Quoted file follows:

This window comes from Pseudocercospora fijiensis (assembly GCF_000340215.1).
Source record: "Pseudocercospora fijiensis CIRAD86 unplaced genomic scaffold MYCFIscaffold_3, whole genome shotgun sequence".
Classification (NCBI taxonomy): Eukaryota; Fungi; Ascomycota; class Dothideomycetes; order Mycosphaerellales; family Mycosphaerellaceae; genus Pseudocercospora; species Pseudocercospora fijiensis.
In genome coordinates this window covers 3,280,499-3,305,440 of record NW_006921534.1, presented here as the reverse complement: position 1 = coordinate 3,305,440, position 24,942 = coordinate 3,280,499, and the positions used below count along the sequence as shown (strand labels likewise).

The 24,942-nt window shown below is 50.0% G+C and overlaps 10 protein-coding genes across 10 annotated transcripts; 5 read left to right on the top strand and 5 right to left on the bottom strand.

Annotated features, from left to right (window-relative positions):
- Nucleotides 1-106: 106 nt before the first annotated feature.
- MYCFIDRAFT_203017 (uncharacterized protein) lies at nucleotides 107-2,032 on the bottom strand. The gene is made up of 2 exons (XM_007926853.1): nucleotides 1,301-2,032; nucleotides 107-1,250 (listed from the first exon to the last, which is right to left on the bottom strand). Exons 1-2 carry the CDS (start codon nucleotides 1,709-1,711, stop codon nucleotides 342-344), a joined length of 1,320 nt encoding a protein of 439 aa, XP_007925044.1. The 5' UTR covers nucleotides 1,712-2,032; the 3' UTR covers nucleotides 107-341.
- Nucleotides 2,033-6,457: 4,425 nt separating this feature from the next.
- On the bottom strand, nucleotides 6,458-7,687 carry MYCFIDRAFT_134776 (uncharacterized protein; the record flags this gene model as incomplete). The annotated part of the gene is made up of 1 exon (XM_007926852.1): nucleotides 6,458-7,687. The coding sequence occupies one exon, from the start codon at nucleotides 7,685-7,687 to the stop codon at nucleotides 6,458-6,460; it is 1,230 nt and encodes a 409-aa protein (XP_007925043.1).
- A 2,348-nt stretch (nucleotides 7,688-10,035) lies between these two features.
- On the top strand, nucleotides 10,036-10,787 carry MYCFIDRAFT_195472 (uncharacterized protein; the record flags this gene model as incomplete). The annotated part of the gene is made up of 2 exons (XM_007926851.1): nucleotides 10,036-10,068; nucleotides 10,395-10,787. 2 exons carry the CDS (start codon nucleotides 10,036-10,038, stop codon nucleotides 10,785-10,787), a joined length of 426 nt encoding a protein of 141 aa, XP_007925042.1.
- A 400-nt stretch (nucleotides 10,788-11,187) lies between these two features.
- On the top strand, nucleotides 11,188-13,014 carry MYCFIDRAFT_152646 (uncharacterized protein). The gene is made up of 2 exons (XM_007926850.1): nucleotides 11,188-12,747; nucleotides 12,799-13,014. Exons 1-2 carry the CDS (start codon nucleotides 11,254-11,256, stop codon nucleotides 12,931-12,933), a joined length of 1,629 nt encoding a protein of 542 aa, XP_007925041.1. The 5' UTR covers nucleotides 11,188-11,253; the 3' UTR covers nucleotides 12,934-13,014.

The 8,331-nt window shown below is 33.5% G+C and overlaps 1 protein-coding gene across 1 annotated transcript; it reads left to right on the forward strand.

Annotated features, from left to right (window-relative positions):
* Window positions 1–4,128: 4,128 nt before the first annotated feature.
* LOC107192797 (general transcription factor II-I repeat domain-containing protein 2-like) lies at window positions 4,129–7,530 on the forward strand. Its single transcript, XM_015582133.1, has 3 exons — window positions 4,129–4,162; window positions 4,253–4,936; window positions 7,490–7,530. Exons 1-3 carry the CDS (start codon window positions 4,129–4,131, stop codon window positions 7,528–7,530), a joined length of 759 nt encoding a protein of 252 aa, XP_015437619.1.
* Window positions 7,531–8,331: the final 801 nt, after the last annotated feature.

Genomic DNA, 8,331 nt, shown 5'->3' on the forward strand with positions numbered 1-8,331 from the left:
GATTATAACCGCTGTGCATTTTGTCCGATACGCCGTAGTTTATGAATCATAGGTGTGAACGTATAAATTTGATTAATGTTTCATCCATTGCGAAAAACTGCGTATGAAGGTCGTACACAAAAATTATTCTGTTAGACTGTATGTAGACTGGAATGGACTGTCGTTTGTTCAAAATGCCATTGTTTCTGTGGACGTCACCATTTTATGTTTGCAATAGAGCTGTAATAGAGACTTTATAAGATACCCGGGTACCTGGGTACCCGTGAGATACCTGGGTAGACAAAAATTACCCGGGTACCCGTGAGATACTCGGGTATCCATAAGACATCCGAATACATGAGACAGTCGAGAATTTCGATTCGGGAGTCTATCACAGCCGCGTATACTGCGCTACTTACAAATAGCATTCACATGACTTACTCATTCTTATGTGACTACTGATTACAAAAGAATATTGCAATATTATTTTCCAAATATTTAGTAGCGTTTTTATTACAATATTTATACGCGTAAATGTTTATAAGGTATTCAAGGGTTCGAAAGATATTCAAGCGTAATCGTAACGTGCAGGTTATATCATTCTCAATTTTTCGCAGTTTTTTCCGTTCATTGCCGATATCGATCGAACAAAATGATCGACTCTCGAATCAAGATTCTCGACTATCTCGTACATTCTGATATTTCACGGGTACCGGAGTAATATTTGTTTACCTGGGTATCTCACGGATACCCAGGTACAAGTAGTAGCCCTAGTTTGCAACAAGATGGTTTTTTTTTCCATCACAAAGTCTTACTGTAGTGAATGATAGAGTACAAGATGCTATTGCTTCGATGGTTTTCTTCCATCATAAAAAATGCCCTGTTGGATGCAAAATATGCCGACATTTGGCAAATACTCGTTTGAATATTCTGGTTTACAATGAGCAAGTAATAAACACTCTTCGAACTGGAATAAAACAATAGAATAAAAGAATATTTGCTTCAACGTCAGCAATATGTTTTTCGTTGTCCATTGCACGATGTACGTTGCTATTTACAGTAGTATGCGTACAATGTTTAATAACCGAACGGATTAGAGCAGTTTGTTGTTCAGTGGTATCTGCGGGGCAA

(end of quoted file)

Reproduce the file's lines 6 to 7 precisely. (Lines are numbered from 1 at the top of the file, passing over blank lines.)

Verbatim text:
Annotated features, from left to right (window-relative positions):
- Nucleotides 1-106: 106 nt before the first annotated feature.